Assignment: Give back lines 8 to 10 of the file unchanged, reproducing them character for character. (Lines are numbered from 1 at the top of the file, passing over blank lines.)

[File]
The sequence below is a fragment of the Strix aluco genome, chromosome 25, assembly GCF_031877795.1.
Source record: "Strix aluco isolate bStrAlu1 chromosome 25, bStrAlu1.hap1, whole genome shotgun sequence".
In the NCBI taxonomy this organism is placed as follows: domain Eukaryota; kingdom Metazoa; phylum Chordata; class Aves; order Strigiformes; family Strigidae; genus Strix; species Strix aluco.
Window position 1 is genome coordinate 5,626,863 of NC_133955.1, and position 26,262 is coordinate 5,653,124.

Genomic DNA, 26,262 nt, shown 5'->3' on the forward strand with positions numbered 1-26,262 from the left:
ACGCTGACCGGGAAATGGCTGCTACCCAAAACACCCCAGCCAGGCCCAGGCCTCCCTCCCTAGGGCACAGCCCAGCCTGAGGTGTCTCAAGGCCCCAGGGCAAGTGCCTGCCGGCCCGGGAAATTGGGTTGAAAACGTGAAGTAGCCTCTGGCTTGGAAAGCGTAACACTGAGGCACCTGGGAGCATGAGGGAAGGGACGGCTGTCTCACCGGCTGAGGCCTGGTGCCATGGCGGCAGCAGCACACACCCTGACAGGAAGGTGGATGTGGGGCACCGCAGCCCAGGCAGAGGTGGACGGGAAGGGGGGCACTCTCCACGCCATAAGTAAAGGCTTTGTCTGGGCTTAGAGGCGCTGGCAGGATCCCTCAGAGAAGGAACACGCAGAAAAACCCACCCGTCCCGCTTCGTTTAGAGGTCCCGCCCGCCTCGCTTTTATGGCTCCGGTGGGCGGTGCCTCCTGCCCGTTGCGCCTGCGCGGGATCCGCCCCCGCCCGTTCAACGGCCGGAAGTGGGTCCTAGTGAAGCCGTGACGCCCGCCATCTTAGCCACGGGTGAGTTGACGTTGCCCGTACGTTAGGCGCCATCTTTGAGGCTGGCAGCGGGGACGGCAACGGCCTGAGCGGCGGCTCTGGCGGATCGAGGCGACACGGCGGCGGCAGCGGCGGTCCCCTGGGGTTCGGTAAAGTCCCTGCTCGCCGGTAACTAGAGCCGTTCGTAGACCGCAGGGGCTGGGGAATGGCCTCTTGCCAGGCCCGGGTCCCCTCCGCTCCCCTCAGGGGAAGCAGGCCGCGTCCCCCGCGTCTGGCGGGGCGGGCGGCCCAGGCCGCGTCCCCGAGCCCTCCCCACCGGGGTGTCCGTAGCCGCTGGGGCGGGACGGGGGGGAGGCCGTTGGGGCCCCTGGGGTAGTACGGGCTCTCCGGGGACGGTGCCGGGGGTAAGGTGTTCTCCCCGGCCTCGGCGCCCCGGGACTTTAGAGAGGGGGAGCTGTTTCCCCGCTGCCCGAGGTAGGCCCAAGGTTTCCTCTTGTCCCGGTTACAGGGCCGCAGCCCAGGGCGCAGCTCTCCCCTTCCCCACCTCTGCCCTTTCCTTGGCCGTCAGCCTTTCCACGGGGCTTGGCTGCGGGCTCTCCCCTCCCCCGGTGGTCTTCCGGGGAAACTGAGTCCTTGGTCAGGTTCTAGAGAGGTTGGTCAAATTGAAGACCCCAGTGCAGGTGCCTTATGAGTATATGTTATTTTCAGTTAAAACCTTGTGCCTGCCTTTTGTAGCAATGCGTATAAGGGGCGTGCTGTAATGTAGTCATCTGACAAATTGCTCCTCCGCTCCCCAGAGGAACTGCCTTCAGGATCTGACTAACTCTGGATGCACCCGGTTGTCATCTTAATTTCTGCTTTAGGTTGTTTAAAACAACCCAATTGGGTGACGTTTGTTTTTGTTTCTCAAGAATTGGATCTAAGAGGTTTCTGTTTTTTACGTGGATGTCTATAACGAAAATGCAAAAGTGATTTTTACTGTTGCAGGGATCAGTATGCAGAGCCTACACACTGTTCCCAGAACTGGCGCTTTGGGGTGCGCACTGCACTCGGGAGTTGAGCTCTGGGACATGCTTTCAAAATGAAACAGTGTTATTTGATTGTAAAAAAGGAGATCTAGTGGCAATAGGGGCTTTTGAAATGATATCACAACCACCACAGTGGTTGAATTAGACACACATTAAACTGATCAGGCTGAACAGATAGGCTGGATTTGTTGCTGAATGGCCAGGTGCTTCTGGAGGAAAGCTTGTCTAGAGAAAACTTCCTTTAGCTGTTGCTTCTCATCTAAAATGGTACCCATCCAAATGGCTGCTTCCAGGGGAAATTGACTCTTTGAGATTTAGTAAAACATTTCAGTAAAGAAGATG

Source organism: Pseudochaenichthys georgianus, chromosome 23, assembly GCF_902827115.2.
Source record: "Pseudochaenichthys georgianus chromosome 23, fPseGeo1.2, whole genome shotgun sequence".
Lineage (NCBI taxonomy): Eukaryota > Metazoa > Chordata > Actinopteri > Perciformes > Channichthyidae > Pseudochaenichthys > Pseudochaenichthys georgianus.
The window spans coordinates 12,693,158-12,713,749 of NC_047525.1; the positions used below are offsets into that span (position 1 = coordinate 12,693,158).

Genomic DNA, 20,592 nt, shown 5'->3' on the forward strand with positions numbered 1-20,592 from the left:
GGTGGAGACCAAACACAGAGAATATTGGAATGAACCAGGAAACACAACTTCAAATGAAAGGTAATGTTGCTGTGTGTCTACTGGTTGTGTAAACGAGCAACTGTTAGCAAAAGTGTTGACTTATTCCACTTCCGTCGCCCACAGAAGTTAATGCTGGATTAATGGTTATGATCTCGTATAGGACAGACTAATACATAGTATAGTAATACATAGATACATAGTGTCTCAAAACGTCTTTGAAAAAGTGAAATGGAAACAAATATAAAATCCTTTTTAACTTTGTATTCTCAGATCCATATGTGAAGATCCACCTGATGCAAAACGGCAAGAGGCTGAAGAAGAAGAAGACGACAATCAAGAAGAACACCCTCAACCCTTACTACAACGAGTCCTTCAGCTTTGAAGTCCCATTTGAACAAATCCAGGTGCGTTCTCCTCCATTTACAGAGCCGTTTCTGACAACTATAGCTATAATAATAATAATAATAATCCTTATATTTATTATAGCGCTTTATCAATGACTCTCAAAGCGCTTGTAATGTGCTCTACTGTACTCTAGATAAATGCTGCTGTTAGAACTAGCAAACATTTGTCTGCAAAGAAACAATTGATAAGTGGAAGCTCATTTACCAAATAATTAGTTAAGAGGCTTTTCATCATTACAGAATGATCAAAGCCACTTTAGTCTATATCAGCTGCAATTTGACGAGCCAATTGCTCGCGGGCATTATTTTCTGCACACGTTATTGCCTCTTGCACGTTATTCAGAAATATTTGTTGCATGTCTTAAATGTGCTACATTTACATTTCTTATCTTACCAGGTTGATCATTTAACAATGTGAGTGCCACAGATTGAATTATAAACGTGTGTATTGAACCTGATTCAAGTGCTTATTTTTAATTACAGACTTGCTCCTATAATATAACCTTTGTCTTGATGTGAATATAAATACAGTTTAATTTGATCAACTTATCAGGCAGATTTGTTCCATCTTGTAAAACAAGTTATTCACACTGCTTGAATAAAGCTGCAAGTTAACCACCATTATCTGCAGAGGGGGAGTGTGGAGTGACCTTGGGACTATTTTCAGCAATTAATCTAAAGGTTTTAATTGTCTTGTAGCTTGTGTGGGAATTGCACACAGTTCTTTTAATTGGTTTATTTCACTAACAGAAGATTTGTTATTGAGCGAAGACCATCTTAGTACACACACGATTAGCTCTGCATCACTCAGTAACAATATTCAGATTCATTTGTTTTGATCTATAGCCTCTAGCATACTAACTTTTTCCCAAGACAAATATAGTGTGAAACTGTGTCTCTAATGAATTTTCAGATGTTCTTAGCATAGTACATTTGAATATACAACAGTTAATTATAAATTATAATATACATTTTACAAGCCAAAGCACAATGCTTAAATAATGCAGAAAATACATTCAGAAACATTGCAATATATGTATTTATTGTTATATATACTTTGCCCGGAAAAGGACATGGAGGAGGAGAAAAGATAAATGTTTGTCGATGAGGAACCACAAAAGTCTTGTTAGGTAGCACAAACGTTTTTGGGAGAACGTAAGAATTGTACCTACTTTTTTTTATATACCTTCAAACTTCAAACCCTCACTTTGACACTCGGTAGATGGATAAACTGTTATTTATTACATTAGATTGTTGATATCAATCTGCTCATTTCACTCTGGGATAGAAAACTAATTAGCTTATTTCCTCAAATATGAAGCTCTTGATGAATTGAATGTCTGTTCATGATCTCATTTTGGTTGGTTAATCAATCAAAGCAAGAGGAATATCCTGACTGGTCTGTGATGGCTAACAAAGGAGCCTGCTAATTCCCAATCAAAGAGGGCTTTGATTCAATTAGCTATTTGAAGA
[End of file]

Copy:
Source record: "Pseudochaenichthys georgianus chromosome 23, fPseGeo1.2, whole genome shotgun sequence".
Lineage (NCBI taxonomy): Eukaryota > Metazoa > Chordata > Actinopteri > Perciformes > Channichthyidae > Pseudochaenichthys > Pseudochaenichthys georgianus.
The window spans coordinates 12,693,158-12,713,749 of NC_047525.1; the positions used below are offsets into that span (position 1 = coordinate 12,693,158).